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5.0 out of 5 stars Brilliant Social History, 17 Mar 2013
In 1892 Hamburg was the last major European city to have a significant epidemic of cholera. 10,000 people died in less than a month. Richard Evans examines this disaster in all its dimensions. It is an academic book - maps, tables and graphs accompany close argument and analysis. A familiarity with 19th century history is presupposed.

Hamburg had boomed in the 19th century. By the time of the epidemic its population exceeded 600,000, many packed into narrow warrens of tenements like the Alley Quarter. It became one of the world's biggest ports. Emigrants to America poured there from all over Europe and beyond. This alone made the city peculiarly susceptible to a disease of this kind. In addition the Elbe, the great river that made Hamburg what it was, was effectively a sewer.

Evans shows how its political structure was ill-equipped to deal with the crisis. An oligarchy of merchant families dominated all aspects of life. An extremely narrow franchise went hand-in-hand with concentrated economic power. Harbour development received a priority never granted to sanitary reform. By 1892 the merchants faced an organised working class locally, and a greater threat to their independence from Berlin, where the new German state wanted to integrate the city into the Empire. Then came the cholera.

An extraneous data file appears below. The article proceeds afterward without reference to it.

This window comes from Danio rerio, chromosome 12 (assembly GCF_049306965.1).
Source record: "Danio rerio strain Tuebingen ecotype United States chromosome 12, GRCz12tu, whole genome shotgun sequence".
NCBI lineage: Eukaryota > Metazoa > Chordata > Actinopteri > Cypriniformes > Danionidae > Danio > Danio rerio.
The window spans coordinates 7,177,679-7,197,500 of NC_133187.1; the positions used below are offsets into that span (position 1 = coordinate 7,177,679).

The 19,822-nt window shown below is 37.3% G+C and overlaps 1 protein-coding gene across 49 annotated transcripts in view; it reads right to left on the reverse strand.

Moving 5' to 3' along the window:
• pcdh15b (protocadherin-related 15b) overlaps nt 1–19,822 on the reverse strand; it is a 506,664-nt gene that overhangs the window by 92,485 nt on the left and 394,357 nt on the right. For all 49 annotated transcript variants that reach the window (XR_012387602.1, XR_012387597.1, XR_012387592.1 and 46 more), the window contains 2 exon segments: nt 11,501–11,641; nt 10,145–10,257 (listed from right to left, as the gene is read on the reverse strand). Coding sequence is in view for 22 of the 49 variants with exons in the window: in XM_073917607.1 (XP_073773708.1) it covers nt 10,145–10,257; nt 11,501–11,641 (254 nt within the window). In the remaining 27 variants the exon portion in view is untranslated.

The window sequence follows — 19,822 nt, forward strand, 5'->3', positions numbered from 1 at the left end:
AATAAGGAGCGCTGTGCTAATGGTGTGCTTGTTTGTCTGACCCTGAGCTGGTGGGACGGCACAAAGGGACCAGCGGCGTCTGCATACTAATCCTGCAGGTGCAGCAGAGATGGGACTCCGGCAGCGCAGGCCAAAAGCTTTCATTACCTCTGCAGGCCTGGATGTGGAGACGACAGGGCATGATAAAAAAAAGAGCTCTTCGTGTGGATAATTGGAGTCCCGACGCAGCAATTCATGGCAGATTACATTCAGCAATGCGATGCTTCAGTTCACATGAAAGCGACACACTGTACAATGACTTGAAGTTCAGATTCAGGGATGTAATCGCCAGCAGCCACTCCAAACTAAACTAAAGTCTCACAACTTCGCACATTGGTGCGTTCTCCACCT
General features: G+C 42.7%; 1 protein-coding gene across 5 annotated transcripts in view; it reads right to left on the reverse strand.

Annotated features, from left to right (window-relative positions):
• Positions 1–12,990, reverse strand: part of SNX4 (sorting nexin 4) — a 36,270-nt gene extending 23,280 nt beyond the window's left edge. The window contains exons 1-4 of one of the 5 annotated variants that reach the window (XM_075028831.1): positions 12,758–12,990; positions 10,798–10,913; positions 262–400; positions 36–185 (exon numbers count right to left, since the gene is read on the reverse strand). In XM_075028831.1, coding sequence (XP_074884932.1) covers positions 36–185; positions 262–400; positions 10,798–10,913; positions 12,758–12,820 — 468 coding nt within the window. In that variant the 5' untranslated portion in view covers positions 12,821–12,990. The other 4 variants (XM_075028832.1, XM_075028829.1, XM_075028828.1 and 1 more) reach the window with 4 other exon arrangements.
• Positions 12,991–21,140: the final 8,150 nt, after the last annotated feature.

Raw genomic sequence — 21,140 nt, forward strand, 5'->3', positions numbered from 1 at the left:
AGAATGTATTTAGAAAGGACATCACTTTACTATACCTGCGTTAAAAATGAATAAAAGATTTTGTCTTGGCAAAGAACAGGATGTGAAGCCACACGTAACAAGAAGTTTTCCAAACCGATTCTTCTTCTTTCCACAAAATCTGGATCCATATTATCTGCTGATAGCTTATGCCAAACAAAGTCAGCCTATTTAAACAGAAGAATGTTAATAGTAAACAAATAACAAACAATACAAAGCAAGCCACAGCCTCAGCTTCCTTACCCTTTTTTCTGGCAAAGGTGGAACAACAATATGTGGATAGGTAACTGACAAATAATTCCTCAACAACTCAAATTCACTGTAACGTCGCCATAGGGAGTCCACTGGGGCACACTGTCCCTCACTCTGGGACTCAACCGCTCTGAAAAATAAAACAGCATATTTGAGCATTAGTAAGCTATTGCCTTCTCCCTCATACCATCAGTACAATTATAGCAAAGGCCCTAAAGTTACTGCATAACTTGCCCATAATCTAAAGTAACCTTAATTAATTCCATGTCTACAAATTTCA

The first case was noted on August 11, probably arriving with migrants from Russia. The first death occurred 4 days later. Evans charts in detail the rapidity of spread and the utter collapse of local life. Initial attempts by the merchants to keep the port open were stopped by Robert Koch, on a mission from Berlin, who shut the city down. The author discusses in detail the relationship between Koch's bacteriological discoveries and Imperial centralisation. Prominent individuals were brought down, and the old liberal mercantile order was undermined. The Social Democrats seized the opportunity to take their place as a powerful political force.

Evans then takes the story beyond the crisis year and shows how the city was to change up to and beyond 1914. He has interesting reflections on why Hamburg became a centre of the NSDAP related to the city's unique political development.

There is little that Richard Evans does not cover. I was, for example, fascinated by his idea that the "miasma" theory of cholera partly reflected the economic doctrine of Adam Smith's hidden hand. There is much else here. It is a "serious" study, but absolutely fascinating.
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Death in Hamburg: Society and Politics in the Cholera Years, 1830-1910
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